[Nameplate] Fair ~ 88°F  
Feels like: 98°F
Wednesday, Aug. 24, 2016

Scott County adds new K-9 unit

Thursday, June 1, 2006

BENTON -- The Scott County Sheriff's Department will soon add an officer to the force -- a four-legged one.

The canine, which will be paired with Deputy Paul Dirden to form a K-9 unit, is being purchased by the department primarily for drug searches.

Sheriff Rick Walter said he believes his department may have missed hidden drugs during previous searches. "Obviously, if you have a dog you can do much better," he said. "I'm really excited -- looking forward to it."

Walter said adding a drug dog to the department is something he wanted to do since becoming sheriff on Jan. 1, 2005.

"Of course, it takes time and money," Walter said. With a tight budget for all county departments, it wasn't something he thought could be funded with taxpayer dollars.

"This dog is going to run strictly on donations," he said.

After sending letters out for several months requesting funds for this project, a total of nearly $14,000 has been received so far from various businesses and individuals, according to Walter.

The cost to purchase a drug dog along with the initial training is about $10,500. Continuing education and training costs an additional $250 per month, Walter said, "to keep the dog certified." The department will also need insurance on the animal, a cost equal to roughly 10 percent of the dog's cost.

Dirden said he was pleased by the opportunity to serve as the K-9 handler.

"I've always been interested in it," he said. "I've always wanted to."

Other than a search and rescue dog that is owned and trained by one of the department's deputies, this is the first canine officer for the Scott County Sheriff's Department.

In addition to being trained to detect marijuana, methamphetamine, cocaine and heroin, the dog will also be trained in tracking, crowd control and personal protection.

The dog will be able to conduct building searches for both people and drugs, Dirden said.

The K-9 handler training will take eight weeks. "It's going to be pretty intense training, for him and the dog," Walter said.

"I haven't started yet - we're waiting on the dog," Dirden said. Handlers and their dogs go through their training together.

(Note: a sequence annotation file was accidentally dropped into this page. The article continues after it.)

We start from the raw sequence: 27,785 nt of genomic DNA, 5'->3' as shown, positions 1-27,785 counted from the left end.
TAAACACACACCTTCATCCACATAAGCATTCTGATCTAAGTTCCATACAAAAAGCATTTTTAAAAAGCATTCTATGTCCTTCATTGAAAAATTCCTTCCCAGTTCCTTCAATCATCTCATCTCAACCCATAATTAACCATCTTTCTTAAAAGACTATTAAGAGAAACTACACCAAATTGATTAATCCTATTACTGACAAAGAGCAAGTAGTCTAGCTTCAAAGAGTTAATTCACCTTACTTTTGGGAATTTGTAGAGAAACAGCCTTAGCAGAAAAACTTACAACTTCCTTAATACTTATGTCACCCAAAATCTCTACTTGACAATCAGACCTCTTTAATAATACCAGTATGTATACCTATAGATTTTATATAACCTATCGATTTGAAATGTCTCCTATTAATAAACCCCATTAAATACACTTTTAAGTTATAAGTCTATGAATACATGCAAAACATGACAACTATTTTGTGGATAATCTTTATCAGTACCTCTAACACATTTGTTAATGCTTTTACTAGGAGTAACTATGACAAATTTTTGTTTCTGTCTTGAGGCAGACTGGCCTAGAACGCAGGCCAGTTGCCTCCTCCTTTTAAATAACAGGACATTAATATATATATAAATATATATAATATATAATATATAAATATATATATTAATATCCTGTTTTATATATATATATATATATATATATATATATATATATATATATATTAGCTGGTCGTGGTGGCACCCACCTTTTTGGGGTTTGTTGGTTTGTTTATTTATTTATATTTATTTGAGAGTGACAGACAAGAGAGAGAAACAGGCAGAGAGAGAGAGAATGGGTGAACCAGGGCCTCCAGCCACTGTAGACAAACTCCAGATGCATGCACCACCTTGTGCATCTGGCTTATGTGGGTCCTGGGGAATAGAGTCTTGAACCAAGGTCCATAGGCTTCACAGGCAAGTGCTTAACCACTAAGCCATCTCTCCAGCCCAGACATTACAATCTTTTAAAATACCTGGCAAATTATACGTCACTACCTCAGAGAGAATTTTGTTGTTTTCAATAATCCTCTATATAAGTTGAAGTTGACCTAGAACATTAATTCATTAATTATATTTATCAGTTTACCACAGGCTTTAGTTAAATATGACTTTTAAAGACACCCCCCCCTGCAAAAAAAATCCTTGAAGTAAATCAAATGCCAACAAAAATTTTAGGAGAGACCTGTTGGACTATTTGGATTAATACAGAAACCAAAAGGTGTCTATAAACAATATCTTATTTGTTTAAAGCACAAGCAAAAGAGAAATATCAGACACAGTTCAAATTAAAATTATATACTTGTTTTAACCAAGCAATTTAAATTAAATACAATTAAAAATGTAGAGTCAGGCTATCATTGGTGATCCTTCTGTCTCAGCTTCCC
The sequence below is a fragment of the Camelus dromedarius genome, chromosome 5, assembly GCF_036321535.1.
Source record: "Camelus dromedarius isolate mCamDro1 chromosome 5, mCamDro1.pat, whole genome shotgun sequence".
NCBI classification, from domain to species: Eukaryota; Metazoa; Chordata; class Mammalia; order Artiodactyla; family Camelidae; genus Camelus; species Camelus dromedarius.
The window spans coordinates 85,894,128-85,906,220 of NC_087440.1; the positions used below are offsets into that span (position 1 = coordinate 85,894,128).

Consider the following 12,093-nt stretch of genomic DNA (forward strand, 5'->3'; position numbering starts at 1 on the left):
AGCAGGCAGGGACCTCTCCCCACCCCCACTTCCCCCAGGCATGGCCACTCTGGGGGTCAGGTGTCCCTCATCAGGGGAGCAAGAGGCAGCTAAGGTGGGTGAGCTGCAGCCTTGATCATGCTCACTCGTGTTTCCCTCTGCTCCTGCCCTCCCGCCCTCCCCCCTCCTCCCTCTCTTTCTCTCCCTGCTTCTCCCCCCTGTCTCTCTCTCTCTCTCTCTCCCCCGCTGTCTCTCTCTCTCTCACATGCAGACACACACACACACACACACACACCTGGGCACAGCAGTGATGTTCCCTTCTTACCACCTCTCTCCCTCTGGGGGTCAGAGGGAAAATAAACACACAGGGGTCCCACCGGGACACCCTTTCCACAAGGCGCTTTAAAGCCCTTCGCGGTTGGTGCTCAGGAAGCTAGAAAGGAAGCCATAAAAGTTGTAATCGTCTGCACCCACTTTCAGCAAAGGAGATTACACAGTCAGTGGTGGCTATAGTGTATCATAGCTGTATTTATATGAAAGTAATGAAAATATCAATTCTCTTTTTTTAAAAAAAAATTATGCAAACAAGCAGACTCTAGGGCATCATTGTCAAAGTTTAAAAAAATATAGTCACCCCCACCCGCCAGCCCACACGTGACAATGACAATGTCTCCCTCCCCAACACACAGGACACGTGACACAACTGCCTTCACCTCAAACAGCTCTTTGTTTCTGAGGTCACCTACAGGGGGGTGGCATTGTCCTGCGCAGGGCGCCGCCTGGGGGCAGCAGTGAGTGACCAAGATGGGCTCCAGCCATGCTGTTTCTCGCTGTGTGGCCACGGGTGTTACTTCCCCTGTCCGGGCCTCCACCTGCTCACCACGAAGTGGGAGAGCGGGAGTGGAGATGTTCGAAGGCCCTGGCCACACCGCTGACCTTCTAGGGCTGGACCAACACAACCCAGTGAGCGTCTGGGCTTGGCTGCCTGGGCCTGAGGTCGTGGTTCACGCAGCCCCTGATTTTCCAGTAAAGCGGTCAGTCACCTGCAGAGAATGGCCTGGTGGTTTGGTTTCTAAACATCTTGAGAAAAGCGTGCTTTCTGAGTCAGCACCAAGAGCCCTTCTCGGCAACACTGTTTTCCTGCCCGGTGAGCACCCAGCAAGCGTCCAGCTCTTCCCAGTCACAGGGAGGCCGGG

The dog, which was born and raised in Europe, is being purchased from Mike Irvin of Riverview Canine.

Irvin is slated to return from the East Coast today with two dogs -- one for Scott County and the other for another agency.

As drug dogs typically don't start their training until they are 12-18 months old, the dog will most likely have a name already. "It will be a German shepherd," Dirden said. "He will stay up in Cape for a little while. Eventually he will live with me."

One of the department's existing patrol vehicles was equipped with a kennel and ventilation fan for the K-9 unit and painted to warn citizens to stay back.

Drug dogs typically serve 6 to 8 years before being retired. "A lot depends on the dog itself," Walter said.

Walter said donations for the K-9 unit may possibly be supplemented by money from drug seizures, which presumably should rise through use of the K-9 unit, but "the goal is to do everything by donations," he said.

The most recent donation of $5,000 plus coupons for one year of dog food, which is worth another $1,000 or so, was from the local Nestlé Purina's Golden Products division office.

Taras Waszkurak, director of human resources for the Nestlé Purina office, said the donation was a direct response to the letter from the sheriff requesting funds for the dog.

"We thought it was a worthwhile cause," he said.

While other Nestlé Purina factories have supported law enforcement in this way, "this is the first time we've done it locally," Waszkurak said.

"We have a history of supporting the local community," he added. "Purina is really committed to that. We like to support the communities we're in."

The local offices for Nestlé Purina's Golden Products division are within Scott County, according to Diane Urhahn, senior engineer coordinator, being located on Airport Road just north of Scott City.

"We have a number of employees that live in Scott County," added Dawn Leadbetter, QA technologist for the company.

"Everybody that works for the company loves pets, loves animals," Waszkurak said.